A couple weekends ago, I was invited to a beautiful wedding by the lake.  One of my fellow math grad school friends from UA got married in a beautiful ceremony and I was so happy that I could make it.  Being that her wedding was in September, I felt that I needed to make sure my outfit was fall ready but still practical for the Alabama heat.  I chose this green fit and flare sleeveless dress with a lace overlay and paired it with green block-heeled sandals.  I managed to stay fairly cool and fit in with the aesthetic of the wedding.  So today’s post is all about how to style a fall wedding outfit when it’s still hot outside.

How to Style a Warm Weather Fall Weather OutfitHow to Style a Warm Weather Fall Weather OutfitHow to Style a Warm Weather Fall Weather OutfitHow to Style a Warm Weather Fall Weather Outfit

How to Style a Warm Weather Fall Wedding Outfit

There are many ways to style a fall wedding appropriate outfit but one of the main goals with any outfit (for me, at least) is that you are comfortable and feel confident in it!  I believe there are 3 main components that will make your fall wedding outfit successful:  Style, material, and color.


When it is warm outside, the cut of your dress or outfit will have the biggest impact on your comfortability level at the wedding.  I would suggest something sleeveless or very flowy that moves with the wind.  An outfit with long sleeves or one that clings to the body will make you feel unneccesarily warm and may highlight where you may be sweating.  And no one wants that!  I decided to go for a sleeveless fit and flare dress.  It kept me cool and comfortable.


The material of your fall wedding outfit is just as important as the style.  You want to choose materials that feel romantic and give off a wedding vibe.  Great romantic, wedding materials include lace, satin/silk, sheers, embroideries, and velvet (I know, but velvet is coming back in a big way and there are some cooler alternatives for hot weather).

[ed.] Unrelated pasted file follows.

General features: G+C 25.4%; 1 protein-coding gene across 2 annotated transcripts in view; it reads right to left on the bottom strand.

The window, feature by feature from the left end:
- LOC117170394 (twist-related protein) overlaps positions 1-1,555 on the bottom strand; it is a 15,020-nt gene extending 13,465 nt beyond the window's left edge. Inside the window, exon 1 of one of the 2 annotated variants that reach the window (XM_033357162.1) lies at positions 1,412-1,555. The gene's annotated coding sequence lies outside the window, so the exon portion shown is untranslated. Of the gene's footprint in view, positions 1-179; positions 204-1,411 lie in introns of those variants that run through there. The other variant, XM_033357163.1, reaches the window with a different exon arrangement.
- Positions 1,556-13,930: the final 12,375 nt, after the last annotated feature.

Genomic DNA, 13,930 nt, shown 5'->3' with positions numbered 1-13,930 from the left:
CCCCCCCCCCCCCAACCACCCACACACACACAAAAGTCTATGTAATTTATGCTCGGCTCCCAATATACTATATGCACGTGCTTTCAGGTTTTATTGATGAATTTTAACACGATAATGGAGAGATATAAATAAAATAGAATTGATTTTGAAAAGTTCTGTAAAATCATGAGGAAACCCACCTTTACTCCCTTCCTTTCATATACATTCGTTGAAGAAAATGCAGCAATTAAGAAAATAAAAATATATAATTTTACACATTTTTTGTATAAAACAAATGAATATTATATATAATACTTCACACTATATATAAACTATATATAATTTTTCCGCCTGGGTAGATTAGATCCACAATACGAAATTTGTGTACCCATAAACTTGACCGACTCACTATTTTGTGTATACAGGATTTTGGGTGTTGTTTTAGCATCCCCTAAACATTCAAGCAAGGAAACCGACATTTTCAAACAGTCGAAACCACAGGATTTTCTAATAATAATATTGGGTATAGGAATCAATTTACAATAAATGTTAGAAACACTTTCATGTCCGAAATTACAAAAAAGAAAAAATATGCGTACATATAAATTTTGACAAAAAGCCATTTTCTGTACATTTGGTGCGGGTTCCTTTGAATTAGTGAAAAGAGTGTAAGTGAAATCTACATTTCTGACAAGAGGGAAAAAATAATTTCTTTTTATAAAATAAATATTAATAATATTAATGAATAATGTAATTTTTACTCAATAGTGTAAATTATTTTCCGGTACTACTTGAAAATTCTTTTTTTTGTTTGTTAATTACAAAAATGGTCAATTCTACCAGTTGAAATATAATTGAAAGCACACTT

The color of your outfit is a great way to embrace the season.  While the style of your outfit may be warm weather appropriate, the color can be fall appropriate.  My dress was a nice fall leafy color and I decided to go monochrome with my shoes.  For your color inspiration, check out the ones below.  I’m loving the colors featured in the Pantone Fashion Color Report for Fall 2016.

Pantone Fashion Color Report | Fall Wedding Outfit

I hope that you enjoyed this post and that it gives you inspiration for this fall wedding season.  As always,

Go forth.  Look great.  Be great.


I know what you may be thinking.  Isn’t journaling for preteen girls to write their current crush’s name inside of a hand-drawn heart?  Well, yeah.  But it’s also for us newly hired professionals who want to succeed and progress in our new careers!  It’s a great way to keep your productivity waaaay up!

I started keeping a journal this summer when I was planning my blog launch.  In it, I kept my daily to-do lists, my long and short-term goals, as well as ideas for the future.  The specific type of journal I kept is called a Bullet Journal, and let me tell you, it was so fun!  If you want to learn more about the Bullet Journal, or as us journalers call it, the BuJo, check out this super official website as well as these really pretty ones on Pinterest.

In todays, post, I am giving you a list of reasons why keeping a journal is especially important for productivity when starting a new job.

Why you Should Keep a Journal


Keeping a journal can give you a safe place to reflect on the thoughts and emotions you have about your career.  Maybe you had a wonderful day at work.  It’s good to acknowledge what you did that day and what made it so great.  Or maybe your day wasn’t the best.  Writing about it can be a nice release of those negative feelings and can help you to not dwell on it longer than necessary so that you can move forward.


Journaling is great for motivation.  Something that I love to add to my journal is a to-do list.  Checking something off of my to-do list is so satisfying and it helps me to celebrate each little win.  In an article in the Harvard Business Review called The Power of Smalls Wins, the authors’ research proved that making progress in meaningful work boosts emotions, motivation, and perceptions during a workday.  Writing in a journal can give you a place to keep track of that progress.

Keeping Track of Accomplishments